Many SAP customer license contracts contain either a direct or an indirect reference to SAP’s third party usage licensing requirements. That requirement is referred to as “indirect usage” and carries a hefty potential financial penalty. The basic idea is that if you use any non-SAP system to access SAP data the user of that external system must acquire an SAP Named User License.
While I understand SAP’s argument that if you use portions of the SAP software (BAPIs, RFCs, Function Modules, etc.) that you are using their Intellectual Property (“IP”) then they should be paid for that–, it still frustrates many customers.
Where is the Reference to Indirect Usage?
Unless you have explicitly negotiated OUT (or around) the indirect usage it is most commonly contained in SAP contracts in 1 of 2 ways. It is either explicitly spelled out in the contract language, OR it is buried in some boilerplate language related to the order in which any contract confusion (or dispute) is to be resolved. Frequently that language lists a hierarchy which references the SAP Price List.
The SAP price list (in its January 2012 form) is currently over 120 pages AND contains detailed language related to indirect usage. When it comes time to Untangle SAP Software Licensing your organization should become very familiar with its various provisions. Like it or not most contracts do subject you to the price list’s terms. You might as well consider that 120+ pages part of your contract.
SAP Indirect Usage or Third Party Usage Enforcement
Recently SAP has gotten more aggressive about customers paying for third party system connections to SAP applications. The current push is that you must have a Named User License for any user who gains access to SAP data – even from external systems. While there are some narrow exceptions the push is to just license any user who acquires the data.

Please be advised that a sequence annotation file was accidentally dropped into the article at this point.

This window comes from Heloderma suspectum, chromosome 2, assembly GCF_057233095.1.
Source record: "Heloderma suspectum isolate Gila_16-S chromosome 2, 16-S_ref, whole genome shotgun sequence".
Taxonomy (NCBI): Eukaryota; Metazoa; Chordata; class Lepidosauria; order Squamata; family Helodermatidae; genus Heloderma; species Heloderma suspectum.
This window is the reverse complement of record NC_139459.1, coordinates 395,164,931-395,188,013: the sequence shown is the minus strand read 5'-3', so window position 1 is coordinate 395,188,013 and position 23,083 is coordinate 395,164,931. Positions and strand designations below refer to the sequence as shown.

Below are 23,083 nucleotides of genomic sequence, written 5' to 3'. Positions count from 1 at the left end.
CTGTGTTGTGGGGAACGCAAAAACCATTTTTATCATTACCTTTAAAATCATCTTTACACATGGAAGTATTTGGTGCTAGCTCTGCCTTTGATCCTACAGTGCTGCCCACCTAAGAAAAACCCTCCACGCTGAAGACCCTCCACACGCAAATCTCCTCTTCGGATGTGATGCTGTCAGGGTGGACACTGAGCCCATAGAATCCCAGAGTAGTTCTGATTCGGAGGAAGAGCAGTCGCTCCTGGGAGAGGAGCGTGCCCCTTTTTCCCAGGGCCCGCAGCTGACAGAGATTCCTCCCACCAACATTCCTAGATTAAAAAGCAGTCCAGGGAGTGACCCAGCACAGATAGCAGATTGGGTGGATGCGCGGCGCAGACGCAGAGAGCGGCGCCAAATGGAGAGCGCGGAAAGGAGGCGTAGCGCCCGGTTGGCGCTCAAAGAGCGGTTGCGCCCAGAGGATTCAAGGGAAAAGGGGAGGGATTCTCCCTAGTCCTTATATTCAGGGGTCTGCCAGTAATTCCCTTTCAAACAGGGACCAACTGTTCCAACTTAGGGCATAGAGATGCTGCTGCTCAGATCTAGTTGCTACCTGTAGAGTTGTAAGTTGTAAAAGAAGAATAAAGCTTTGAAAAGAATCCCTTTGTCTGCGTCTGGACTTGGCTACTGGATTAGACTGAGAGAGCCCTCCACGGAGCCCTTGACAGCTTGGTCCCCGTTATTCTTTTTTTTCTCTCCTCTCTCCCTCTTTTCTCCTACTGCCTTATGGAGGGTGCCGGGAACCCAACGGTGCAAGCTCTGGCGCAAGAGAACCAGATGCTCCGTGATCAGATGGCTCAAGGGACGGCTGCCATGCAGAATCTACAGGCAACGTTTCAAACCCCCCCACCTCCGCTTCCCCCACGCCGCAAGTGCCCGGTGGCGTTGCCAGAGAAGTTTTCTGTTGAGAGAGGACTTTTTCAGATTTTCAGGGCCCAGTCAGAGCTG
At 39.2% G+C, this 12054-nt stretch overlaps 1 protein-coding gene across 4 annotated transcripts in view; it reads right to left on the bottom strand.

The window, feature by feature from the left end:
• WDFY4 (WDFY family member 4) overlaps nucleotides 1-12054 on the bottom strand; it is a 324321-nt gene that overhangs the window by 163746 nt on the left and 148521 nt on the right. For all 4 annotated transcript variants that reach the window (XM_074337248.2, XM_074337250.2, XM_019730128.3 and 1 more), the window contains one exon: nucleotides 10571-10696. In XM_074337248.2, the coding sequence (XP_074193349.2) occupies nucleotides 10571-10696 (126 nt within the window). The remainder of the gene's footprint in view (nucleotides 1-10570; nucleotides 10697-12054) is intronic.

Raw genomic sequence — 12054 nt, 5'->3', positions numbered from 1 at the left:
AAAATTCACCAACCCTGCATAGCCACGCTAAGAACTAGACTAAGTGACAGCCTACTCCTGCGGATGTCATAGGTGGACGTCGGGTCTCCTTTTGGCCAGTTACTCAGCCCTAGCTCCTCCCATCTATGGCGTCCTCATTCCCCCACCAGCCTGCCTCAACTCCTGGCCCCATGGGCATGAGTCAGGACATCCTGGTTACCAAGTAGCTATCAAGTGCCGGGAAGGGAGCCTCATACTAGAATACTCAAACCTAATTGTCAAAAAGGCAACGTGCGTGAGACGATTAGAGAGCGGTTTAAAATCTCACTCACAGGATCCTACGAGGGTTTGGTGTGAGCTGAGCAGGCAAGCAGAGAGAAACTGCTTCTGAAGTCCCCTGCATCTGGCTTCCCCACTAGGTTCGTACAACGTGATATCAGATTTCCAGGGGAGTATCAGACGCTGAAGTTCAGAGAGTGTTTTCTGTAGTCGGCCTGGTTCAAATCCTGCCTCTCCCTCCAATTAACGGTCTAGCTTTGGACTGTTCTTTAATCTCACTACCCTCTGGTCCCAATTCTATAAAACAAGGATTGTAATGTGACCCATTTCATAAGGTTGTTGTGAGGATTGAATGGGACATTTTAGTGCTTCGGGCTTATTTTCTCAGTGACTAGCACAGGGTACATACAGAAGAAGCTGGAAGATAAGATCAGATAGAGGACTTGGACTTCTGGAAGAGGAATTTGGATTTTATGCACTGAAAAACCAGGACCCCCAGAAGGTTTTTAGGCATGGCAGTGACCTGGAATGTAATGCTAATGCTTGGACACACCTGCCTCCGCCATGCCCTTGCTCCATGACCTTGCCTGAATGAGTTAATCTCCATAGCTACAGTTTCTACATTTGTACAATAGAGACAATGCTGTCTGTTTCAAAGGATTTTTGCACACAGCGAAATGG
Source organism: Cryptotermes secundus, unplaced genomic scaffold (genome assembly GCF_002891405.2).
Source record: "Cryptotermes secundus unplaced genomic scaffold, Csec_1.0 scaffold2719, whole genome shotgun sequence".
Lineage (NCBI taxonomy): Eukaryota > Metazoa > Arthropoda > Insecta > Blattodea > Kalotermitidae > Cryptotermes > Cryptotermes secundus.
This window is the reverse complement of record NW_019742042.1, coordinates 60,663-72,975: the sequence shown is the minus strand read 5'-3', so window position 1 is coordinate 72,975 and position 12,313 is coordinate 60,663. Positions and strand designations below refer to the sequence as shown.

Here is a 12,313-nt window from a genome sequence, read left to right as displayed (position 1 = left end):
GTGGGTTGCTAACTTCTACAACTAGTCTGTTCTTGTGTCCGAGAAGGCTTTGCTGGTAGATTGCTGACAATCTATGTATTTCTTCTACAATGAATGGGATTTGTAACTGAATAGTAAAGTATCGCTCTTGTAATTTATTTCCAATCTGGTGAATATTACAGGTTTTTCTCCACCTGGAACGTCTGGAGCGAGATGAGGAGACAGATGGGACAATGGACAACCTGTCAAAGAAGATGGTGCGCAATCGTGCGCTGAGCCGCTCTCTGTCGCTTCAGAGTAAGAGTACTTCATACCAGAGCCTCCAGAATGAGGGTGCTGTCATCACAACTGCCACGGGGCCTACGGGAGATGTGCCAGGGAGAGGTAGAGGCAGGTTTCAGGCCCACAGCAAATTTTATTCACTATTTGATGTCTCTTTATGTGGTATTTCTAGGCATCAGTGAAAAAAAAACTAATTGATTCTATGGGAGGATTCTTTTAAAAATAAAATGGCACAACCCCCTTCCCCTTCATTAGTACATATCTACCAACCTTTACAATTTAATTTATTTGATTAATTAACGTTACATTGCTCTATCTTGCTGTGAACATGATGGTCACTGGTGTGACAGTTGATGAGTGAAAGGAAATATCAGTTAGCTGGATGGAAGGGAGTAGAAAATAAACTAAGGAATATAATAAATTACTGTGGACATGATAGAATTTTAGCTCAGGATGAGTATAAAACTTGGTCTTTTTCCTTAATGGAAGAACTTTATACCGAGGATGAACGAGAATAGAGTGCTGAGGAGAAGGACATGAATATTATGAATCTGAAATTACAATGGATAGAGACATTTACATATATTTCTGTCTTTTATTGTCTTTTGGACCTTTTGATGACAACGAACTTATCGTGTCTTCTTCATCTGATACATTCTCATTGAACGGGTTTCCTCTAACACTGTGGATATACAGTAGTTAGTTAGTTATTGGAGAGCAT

From a customer standpoint Indirect Usage or Third Party Usage creates no value. It only creates friction, frustration, and mistrust between SAP and their customer base.
In a recent license and contract negotiation with SAP and a fair sized customer, with a significant annual license and maintenance spend rate, this issue came up. It became a major hurdle to reaching a reasonable agreement that everyone could be happy with. While SAP was willing to concede special Named User licenses for the Indirect Usage (at a very low cost) it was still a problem. The customer perspective is that if they decide to use another vendor’s product, and are not engaged in some unethical means of SAP software use to avoid paying SAP licenses there shouldn’t be any fee. This is becoming a serious issue because from a customer standpoint Indirect Usage or Third Party Usage creates absolutely no value. It only serves to create friction between SAP and their customer base.
The current focus seems to be on going after third party applications such as Salesforce.com which serve to displace SAP’s own CRM solution. The SAP User Experience has become a big part of the reason many customers choose alternative solutions and SAP has got to do a better job of addressing that. Because of SAP’s CRM application shortfalls I have also suggested SAP consider SugarCRM as The PERFECT SAP Acquisition Target, but the real issue is that sales people and customer facing processes want “pretty.” The SAP CRM option comes up short in the “pretty” and usability category.
There are options for SAP customers, and there are better options for SAP as a software vendor. Yes SAP, there actually is a way to grow your revenue, increase your software footprint AND have happy customers too! There really is a way to “have it all” if you will consider it!
The discussion next week is around an SAP Sales and Marketing option which can significantly change this customer pain point. It will help set SAP further apart from competitors while still growing the application footprint AND increasing revenue. SAP, if you’re reading this, you don’t want to miss next week’s post!
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